On May 1, 2007, at 7:04 PM, Carrol Cox wrote:
> Some Weather people did blow up the statue once, but I think it has
> been rebuilt.
You mean the statue of the cop? Here's what Wikipedia says:
Haymarket Square in the aftermath
In 1889 a commemorative nine-foot bronze statue of a Chicago policeman by sculptor Johannes Gelert was erected in the middle of Haymarket Square with private funds raised by the Union League Club of Chicago. On the 41st anniversary of the riot, May 4, 1927, a streetcar jumped its tracks and crashed into the monument (statements made by the driver suggested this may have been deliberate).
The city moved it to nearby Lincoln Park. During the early 1960s, freeway construction erased about half of the old, run down market square and the statue was moved back to a spot on a newly built outcropping overlooking the freeway, near its original location. In October 1969 it was blown up, repaired by the city and blown up again a year later, reportedly by the Weather Underground.
Mayor Richard J. Daley placed a 24-hour police guard around the statue for two years before it was moved to the enclosed courtyard of Chicago Police academy in 1972. The statue's empty, graffiti-marked pedestal stood in the desolate remains of Haymarket Square for another three decades, where it was known as an anarchist landmark.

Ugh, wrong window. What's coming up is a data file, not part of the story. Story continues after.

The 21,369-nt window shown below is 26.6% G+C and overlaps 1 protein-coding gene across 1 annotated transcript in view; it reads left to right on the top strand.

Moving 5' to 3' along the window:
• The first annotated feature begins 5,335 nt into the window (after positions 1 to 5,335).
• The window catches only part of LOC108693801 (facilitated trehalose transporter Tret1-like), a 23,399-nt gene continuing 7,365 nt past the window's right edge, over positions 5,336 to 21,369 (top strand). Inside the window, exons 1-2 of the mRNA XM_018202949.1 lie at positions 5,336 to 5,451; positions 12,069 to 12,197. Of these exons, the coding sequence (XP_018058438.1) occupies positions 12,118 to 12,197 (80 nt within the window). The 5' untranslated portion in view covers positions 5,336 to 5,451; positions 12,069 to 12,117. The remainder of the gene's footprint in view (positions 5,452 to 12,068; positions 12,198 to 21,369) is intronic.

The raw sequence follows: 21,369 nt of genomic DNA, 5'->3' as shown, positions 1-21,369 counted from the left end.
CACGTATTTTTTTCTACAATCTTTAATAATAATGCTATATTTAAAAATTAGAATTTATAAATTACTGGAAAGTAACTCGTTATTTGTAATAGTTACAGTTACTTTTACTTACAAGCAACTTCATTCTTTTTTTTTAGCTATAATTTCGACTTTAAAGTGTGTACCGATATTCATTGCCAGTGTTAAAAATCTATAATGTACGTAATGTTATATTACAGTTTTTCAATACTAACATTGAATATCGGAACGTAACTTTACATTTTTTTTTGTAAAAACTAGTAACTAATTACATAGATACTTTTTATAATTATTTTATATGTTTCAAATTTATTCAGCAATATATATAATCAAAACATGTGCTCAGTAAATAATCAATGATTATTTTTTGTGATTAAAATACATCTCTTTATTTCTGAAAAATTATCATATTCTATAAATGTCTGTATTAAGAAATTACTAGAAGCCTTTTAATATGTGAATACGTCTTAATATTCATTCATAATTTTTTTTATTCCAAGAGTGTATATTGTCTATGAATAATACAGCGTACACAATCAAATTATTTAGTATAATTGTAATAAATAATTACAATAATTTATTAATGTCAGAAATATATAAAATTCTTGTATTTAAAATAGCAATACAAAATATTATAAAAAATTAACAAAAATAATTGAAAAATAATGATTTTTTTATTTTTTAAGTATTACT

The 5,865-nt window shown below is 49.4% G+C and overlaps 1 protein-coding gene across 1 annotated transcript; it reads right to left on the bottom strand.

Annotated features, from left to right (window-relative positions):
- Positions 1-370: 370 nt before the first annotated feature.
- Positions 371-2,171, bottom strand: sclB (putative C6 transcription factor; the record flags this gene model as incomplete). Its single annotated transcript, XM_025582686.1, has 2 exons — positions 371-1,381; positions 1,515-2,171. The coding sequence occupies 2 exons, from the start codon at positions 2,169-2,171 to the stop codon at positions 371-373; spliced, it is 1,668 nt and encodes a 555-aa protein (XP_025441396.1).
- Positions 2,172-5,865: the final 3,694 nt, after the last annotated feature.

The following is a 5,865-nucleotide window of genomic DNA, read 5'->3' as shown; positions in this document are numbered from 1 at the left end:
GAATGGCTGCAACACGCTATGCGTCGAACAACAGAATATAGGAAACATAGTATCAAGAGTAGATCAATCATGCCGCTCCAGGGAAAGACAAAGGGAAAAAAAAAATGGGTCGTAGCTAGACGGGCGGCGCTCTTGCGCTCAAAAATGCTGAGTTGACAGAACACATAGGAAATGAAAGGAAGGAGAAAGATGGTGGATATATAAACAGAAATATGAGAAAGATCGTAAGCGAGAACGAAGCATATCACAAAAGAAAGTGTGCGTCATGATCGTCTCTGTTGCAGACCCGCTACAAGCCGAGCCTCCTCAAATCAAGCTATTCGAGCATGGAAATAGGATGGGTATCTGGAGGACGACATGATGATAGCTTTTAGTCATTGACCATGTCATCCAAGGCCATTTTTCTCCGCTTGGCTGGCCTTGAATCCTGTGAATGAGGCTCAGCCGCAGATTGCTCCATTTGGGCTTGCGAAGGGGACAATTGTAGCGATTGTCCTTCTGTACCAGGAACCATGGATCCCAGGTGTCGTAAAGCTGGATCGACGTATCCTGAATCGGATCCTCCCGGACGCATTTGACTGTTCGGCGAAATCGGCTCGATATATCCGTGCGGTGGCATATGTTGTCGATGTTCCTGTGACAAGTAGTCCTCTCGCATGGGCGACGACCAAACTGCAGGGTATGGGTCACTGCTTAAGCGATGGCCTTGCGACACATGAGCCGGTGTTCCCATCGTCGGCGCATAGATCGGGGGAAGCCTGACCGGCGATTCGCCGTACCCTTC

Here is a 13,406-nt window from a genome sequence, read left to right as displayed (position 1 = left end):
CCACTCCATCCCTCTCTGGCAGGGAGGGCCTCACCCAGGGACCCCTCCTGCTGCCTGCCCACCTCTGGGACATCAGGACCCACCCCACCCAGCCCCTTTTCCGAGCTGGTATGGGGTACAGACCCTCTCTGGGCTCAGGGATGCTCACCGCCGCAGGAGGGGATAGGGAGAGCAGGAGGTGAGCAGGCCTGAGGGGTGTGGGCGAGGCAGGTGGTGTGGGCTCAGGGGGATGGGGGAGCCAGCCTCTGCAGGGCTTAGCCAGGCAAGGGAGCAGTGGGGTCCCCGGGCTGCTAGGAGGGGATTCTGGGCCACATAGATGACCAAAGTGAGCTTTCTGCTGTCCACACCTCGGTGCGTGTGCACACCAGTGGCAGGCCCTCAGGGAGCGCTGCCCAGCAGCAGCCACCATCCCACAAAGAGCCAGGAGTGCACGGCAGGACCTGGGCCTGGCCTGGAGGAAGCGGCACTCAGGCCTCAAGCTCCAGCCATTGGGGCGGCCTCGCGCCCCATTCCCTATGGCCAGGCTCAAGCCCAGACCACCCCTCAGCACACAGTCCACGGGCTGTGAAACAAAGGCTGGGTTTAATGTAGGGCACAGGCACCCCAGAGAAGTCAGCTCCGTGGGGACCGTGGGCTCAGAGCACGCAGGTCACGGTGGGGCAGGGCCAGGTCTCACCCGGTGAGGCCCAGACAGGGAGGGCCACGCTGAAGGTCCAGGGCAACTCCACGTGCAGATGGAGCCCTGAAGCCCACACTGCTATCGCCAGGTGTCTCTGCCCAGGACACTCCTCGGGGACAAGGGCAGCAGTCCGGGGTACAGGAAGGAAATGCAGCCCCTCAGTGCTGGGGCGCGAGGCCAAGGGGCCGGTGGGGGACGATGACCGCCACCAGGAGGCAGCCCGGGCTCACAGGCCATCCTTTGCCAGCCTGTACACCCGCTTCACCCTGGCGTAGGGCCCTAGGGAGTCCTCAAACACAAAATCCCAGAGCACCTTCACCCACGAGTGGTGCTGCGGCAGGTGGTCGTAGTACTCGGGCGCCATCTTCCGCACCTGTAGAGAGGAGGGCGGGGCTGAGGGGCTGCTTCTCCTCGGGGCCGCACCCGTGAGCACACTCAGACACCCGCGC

In 1985, scholars doing research for a possible centennial commemoration of the riot were surprised to learn that most of the primary source documentation relating to the incident was not in Chicago, but had been transferred to then-communist East Berlin.
In 1992 the site of the speakers' wagon was marked by a bronze plaque set into the sidewalk, reading:
A decade of strife between labor and industry culminated here in a confrontation that resulted in the tragic death of both workers and policemen. On May 4, 1886, spectators at a labor rally had gathered around the mouth of Crane's Alley. A contingent of police approaching on Des Plaines Street were met by a bomb thrown from just south of the alley. The resultant trial of eight activists gained worldwide attention for the labor movement, and initiated the tradition of "May Day" labor rallies in many cities.
Designated on March 25, 1992 Richard M. Daley, Mayor
On September 14, 2004, after 118 years of what some observers called civic amnesia, Daley and union leaders unveiled a monument by Chicago artist Mary Brogger, a fifteen-foot speakers' wagon sculpture echoing the wagon on which the labor leaders stood in Haymarket Square to champion the eight-hour day. The bronze sculpture, centerpiece of a proposed "Labor Park" there, is meant to symbolize both the assembly at Haymarket and free speech. The planned site was to include an international commemoration wall, sidewalk plaques, a cultural pylon, seating area and banners but a year later work had not yet begun.